It all started with the talk of meeting times.
With the next decade looming large, the final meeting of the Indian Head Town Council for the year on Monday night appropriately featured discussion focused on how the town can better itself and also do right by its residents. At the November meeting, Mayor Brandon Paulin introduced the topic of a potential time change for the council’s monthly business meeting.
Discussion to that end continued at December’s meeting, this time in more depth.
In November, Paulin said the council was considering changing the standing meeting time to 4 p.m. in an attempt to spur more participation in town affairs from community members. That proposed new time was just that, Paulin explained: a proposal. On Monday night, Paulin shared that they’d received some written commentary on the subject, and opened the floor for discussion.
Among the citizens who took the floor to share their thoughts was former Mayor Dennis Scheessele. He’d worked in Washington, D.C. for many years, Scheessele said, as many of the town’s residents do. That commute, he noted, can be notoriously long and stressful, and an earlier start time would potentially preclude about half the town from participating in its meetings. Scheessele argued to keep things the way they are, with the meeting maybe beginning at 7 p.m. at the absolute earliest.
“If you work in town, you can’t get here before 6 p.m.,” Scheessele said. “At least, I couldn’t. Sometimes it was almost 7 p.m. before I got home. So I think 4 o’clock is out of reason, 5 o’clock is out of reason and 6 o’clock is kind of stretching it. You’re forcing someone to race down the road to get here on time every month. I think 7 o’clock would be a better time. I liked 7:30 when I was working because it gave me a chance to go home and have dinner before the meeting.”
Councilman Curtis Smith asked for a show of hands as to how many people present at the meeting work in D.C.: A bit more than a quarter of the 15 or so hands in the room went up.
Warren Bowie, another former Indian Head mayor, questioned the rationale for the time change.
“How are you going to get there at 5 o’clock?” Bowie posed to Smith, who is one of the town’s commuters for work.
“A plane, time travel, I don’t know,” Smith joked, before returning to the issue at hand. “... But over the past almost five years, it seems participation has dwindled. We can’t keep doing the same thing and hoping for different results. I’m open for any time that can possibly be a catalyst to get more individuals to this meeting, to understand the ramifications of their absence. We have what, maybe 16 people here tonight? This is a full house. We’re at capacity.”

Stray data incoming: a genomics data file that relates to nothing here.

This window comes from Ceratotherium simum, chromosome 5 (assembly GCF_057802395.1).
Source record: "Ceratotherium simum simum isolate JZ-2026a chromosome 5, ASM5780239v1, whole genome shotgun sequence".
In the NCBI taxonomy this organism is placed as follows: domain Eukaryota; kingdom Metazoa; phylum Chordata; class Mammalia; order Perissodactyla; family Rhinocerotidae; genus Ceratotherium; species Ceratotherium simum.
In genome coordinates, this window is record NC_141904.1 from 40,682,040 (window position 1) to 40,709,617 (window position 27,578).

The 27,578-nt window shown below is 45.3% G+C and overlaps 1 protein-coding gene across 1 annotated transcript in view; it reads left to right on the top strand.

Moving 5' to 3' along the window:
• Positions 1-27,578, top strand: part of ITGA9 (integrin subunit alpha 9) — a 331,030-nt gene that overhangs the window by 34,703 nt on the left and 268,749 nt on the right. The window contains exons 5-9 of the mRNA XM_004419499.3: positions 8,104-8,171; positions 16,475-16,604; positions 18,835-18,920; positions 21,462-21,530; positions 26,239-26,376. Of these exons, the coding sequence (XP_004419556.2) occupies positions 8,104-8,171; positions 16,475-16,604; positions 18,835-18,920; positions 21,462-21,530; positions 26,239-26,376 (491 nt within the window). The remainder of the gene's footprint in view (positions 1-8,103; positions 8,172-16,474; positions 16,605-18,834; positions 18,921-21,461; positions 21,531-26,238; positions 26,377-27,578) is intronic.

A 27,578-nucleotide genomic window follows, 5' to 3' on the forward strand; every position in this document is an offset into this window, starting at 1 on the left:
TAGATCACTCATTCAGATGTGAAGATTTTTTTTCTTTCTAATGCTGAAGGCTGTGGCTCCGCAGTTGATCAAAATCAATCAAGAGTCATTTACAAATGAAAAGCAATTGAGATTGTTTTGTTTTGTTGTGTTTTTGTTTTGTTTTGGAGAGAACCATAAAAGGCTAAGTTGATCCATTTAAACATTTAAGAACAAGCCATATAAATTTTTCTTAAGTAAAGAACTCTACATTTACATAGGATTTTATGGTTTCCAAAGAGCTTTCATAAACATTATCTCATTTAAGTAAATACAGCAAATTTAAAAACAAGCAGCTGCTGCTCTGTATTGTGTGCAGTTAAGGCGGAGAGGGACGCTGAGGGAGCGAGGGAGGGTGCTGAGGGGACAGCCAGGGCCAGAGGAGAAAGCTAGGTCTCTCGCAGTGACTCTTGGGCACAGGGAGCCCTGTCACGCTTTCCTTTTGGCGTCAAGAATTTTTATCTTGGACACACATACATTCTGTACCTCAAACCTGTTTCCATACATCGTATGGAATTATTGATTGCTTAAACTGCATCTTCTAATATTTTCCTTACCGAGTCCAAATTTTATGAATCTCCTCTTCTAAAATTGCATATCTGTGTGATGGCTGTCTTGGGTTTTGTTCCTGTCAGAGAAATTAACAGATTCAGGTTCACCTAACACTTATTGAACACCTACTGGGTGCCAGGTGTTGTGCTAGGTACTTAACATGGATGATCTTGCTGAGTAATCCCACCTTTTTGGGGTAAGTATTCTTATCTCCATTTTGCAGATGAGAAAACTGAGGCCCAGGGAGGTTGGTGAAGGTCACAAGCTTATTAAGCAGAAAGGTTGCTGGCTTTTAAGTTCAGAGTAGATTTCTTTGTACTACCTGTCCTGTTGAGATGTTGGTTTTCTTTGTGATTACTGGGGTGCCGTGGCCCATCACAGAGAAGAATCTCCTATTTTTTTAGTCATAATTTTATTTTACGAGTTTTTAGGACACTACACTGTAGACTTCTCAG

“So that’s the rationale? Because you can’t keep doing the same thing?” Bowie asked.
“Because we don’t have representation of the nearly 4,000 people that live in town that aren’t attending the meeting,” Smith replied.
Smith went on to note that as the town tries to continue to attract new business, he’s noticed that many business people can’t attend the monthly business meeting due to time constraints, but can generally more easily attend their monthly work sessions, held at 3:30 p.m. the fourth Wednesday of each month.
Town resident Vivian Elder countered that the earlier business meeting time would likely make it more difficult for other residents, including herself, to be able to participate as their work schedules would make it prohibitive, as it is for the existing work session time.
“By the time we find out about it here, it’s a done deal. We don’t get a say,” Elder said of the work sessions. “The minutes aren’t posted until after the fact.”
At its monthly business meetings, the council generally usually votes to approve the minutes for both the last business session and most recent work session. The minutes are then posted afterward. Work sessions are not recorded on camera, as business meetings are, which Smith said is a “fiscal decision.”
“But where’s the transparency?” Elder asked.
Bowie suggested more people may come to the council meetings if they conduct less business during their work sessions.
“You conduct all your business in the work session and the public has no idea what the town’s doing,” Bowie said. “So why would I come here and go to this and listen to [community affairs coordinator Karen Williams] give her report? That’s what we get out of this. It’s time you guys did a little transparency and tell us what’s going on.”
“Not after the fact,” Elder added.
Smith said he agreed with the call for increased transparency, and said that the council’s hope was that rearranging the times would achieve just that.
“We want to do a lot of good things for the town, and we need input,” Smith said.
Paulin encouraged continued input and said they will continue discussion of potential time changes at the next work session, scheduled for Wednesday, Dec. 18.
The council also introduced as a new business item their intent to potentially purchase the Henderson property, which is located along the Potomac Waterfront “somewhat adjacent” to the town’s planned boardwalk, Paulin said, and could provide necessary potential easements for expansion.
Paulin said the acquisition of the property could help provide much-needed river access when the boardwalk is finally open, which the town hopes will happen in the next few months.
Bowie questioned whether the purchase would be a joint venture. Paulin said they are hoping to partner with the county to develop plans for the property. The potential purchase will be discussed at the next work session and business meeting.